Actors and performing artists should review the recent history of their own category as well: in 2009, SAG (at the time not yet merged with AFTRA) proposed an agreement that set the stage for the current struggle. The corporations’ determination to avoid paying residuals was then one of the major points of contention, and that agreement opened the door to future setbacks.
Today, the struggle is occurring in the context of a world economic and political crisis, with diminishing living standards—especially at the hand of the Obama administration, which supervised the largest wealth redistribution in history from the bottom to the top—and the danger of a world war. To think that capitalism, a failed system, can offer actors, or any other section of the working class, a future, is simply an exercise in deceit.
In a context where less than 25 percent of the games released employ union actors, the current situation risks snowballing into a horrible race to the bottom. The majority of the criticism toward entertainment unions is typically from the right, accusing them of making actors and performers too expensive and pushing work toward cheaper states or abroad. This is a lie. Such conditions are not created by the union, but by the crisis of capitalism.
On the other hand, however, workers in the entertainment industry will be unable to pursue a way forward through the traditional trade-unionist channel of contract bargaining. If so, they will suffer a defeat. Corporations, their armies of lawyers and the union itself will use free market rules to coerce actors to accept an unacceptable agreement.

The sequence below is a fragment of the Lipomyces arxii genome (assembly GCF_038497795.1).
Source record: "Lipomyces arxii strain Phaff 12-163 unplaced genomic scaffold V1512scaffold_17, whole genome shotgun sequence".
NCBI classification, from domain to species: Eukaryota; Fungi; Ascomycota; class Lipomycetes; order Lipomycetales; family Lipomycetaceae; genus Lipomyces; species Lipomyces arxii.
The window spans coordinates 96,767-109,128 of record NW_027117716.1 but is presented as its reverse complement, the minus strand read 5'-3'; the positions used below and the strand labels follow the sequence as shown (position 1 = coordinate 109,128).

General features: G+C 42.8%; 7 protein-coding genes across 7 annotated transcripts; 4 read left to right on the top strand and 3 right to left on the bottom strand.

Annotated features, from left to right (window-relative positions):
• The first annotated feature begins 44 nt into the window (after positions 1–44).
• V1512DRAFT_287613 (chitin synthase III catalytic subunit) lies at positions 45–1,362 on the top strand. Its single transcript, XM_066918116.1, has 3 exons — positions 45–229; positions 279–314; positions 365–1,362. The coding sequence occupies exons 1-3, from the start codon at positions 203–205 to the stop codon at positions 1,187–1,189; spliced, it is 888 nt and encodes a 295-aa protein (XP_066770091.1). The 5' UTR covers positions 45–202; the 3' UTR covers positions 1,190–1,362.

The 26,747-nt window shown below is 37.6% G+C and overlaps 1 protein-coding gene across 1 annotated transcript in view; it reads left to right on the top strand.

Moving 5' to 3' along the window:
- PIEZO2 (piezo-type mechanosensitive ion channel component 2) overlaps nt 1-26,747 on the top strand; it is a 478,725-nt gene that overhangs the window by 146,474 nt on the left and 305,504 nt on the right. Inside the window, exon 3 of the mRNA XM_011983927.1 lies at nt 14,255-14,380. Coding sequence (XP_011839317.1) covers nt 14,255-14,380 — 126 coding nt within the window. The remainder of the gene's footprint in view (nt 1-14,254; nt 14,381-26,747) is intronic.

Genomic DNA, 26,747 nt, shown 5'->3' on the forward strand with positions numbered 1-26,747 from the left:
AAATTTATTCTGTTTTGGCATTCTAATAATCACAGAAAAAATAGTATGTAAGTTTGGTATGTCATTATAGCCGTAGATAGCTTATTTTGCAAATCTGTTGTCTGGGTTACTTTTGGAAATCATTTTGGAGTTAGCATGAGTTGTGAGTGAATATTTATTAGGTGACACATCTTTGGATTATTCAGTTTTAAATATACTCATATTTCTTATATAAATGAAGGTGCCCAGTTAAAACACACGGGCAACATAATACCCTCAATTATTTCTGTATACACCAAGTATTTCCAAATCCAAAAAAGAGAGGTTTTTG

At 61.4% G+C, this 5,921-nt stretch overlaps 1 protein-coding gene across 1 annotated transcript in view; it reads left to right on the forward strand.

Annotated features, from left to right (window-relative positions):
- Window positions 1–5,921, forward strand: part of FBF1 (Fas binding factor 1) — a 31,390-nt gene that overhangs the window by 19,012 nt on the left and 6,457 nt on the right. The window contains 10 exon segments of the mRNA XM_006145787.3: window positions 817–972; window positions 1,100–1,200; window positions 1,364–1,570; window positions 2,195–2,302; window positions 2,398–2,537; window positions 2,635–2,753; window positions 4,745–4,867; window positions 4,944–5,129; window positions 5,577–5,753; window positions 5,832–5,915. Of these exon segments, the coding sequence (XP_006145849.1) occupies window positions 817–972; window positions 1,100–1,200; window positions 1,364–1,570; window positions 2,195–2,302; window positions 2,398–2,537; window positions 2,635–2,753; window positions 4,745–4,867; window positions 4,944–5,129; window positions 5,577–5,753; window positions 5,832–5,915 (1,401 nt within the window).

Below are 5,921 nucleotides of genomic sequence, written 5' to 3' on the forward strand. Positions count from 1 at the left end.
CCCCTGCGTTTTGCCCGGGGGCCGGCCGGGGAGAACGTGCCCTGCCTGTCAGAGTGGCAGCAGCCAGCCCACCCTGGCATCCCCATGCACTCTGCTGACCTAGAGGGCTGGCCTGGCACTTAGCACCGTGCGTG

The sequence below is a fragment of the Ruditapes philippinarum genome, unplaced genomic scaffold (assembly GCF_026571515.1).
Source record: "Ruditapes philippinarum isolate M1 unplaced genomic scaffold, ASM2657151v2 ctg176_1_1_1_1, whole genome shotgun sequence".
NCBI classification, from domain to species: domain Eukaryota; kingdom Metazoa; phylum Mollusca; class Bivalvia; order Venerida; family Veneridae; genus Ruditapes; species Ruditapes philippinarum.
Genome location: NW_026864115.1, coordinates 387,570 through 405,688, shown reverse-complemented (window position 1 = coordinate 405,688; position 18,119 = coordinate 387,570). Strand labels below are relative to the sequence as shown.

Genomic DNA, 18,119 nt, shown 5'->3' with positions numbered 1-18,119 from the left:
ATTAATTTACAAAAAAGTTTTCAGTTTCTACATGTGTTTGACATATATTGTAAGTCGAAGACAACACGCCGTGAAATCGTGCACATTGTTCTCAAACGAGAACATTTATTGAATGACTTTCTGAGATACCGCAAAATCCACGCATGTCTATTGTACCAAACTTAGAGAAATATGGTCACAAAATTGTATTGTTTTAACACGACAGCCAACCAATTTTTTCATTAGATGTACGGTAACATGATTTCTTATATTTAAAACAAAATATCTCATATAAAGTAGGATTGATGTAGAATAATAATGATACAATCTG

There’s also the short-term and shortsighted illusion of Fi-Core (Financial Core) promoted by hard-right figures like Jon Voight, a provision that allows artists to accept union as well as non-union jobs. This option works for well-established actors, writers and directors (George Clooney, George Lucas, Quentin Tarantino have opted for Fi-Core), as their agents can negotiate any fee. For the vast majority, this is the equivalent of losing all pension and health care benefits.
There’s no good reason why entertainment giants continue to be owned by a parasitic layer of Hollywood executives and stockholders who have nothing to contribute to culture and art. Artists, technicians and similar professionals must place these companies under public ownership and democratic control.
The way forward for actors and artists to defend and improve living standards, to create decent jobs, to elevate the general cultural level will require a socialist strategy, one that starts with a turn to the international working class, the only social force capable of reorganizing social resources to satisfy human needs instead of profit.